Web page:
The story of an ‘education refugee’

2012-03-31 16:22

Softly spoken and confident, with a ready smile and hopes of studying computer science or civil engineering at university next year, Lwando Buwa (19) is one of Cape Town’s fortunate township matrics.

Buwa’s excellent marks in mathematics earned him a place at the Centre of Science and Technology (Cosat).

Cosat is an award-winning school in Khayelitsha that hand-picks promising pupils and offers intensive teaching in maths, science and technology – all with a view to shepherding them towards tertiary education.

Buwa is not only a top student, he is what Western Cape Premier Helen Zille might call an “education refugee”.

Zille infuriated many when she suggested that pupils moving from the Eastern Cape to the province she runs were “educational refugees” in search of better schooling opportunities.

Her use of the word “refugees” angered many, who argued that it turned South African citizens into outsiders in their own country. Buwa, though, is pragmatic.

“If I stayed in the Eastern Cape, I would not have ended up here, that’s for sure,” he says pensively, looking around at the well-stocked shelves of the school’s library.

Born in Centane in the rural Eastern Cape near Butterworth, he arrived in Khayelitsha in 2005.
His school career, until then, had been patchy at best. He dropped out repeatedly and often skipped school with his friends to avoid tackling the long, tiring journey to class.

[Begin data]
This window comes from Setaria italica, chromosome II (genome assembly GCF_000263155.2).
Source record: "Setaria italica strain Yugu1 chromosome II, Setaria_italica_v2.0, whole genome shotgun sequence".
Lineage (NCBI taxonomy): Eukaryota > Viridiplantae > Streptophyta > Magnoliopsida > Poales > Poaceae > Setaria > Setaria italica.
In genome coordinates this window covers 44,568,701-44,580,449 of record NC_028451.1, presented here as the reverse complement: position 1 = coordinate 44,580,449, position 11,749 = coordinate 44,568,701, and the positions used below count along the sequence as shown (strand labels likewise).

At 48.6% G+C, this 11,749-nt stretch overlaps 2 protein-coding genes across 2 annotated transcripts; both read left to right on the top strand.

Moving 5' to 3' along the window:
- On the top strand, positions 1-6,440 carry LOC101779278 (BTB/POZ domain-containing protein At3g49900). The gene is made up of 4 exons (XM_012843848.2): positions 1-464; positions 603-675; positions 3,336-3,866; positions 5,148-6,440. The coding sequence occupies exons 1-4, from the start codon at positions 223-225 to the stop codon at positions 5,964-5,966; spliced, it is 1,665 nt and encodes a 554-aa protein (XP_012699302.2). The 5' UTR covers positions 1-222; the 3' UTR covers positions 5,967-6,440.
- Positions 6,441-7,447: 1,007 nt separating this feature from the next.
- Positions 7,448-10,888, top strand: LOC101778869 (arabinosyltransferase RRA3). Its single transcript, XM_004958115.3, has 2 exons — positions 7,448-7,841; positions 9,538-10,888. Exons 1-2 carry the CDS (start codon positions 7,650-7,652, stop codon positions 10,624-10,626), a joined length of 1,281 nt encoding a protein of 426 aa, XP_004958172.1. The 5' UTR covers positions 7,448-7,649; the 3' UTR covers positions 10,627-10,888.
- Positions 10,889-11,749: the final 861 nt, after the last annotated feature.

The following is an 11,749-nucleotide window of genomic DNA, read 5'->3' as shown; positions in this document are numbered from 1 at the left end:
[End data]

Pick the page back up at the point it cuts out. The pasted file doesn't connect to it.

“In Centane it was hard to go to school because the school was so far away and I couldn’t get up early enough,” he recalls.

“I went for Grades 1, 2 and 3, but then I started losing interest. The walk was long and tiring. So in Grade 5 I stopped.

“I changed to another school that was nearer to my village, but this school was still far away and you had to cross a river to get there. In September, when the rains started, I stopped going. The other guys I went to school with stopped, and so did I.”

He relocated to Ikwezi Park in Khayelitsha, joining his mother, who had moved to Cape Town to work.

“In Cape Town, I don’t know what happened, but I started liking school very much. From 2005 I had no absent days and no late days.”

Buwa knows about the “refugee” spat, but isn’t sure what all the fuss is about.

“I think it’s good to go to a place where you can get more knowledge about life, and where you can get more education than before.”

Not having command of English was his biggest problem when he first arrived in Cape Town because “in Centane, they were not teaching us in English”.

“We would read an English story, but then they would explain the story to us in Xhosa. They were not preparing us for university. Here they teach us in English.”

He visits family in Centane each year and has kept track of his peers in the area.

“Most people my age are not in school. They drop out at around Grade 8. If you go to school alone and you see your peers not going, it would be hard for you to go. By going to school you might be making yourself look better than them, so then you drop out too.”

According to education department statistics, school enrolments in the Western Cape rose by 17 900 this year.

Western Cape Education Department spokesperson Paddy Attwell said registration figures suggested that migration from the Eastern Cape had “contributed significantly” to the rise in the province’s school-going population.

“Learners from the Eastern Cape account for about 44% of the learners who registered for the first time for Grades 1 to 12 in 2012 on our Central Education Management Information System.

“They represent 77.9% of the learners who registered for the first time from other provinces, followed by Gauteng (with 5.3%) and the Northern Cape (with 2.7%).”


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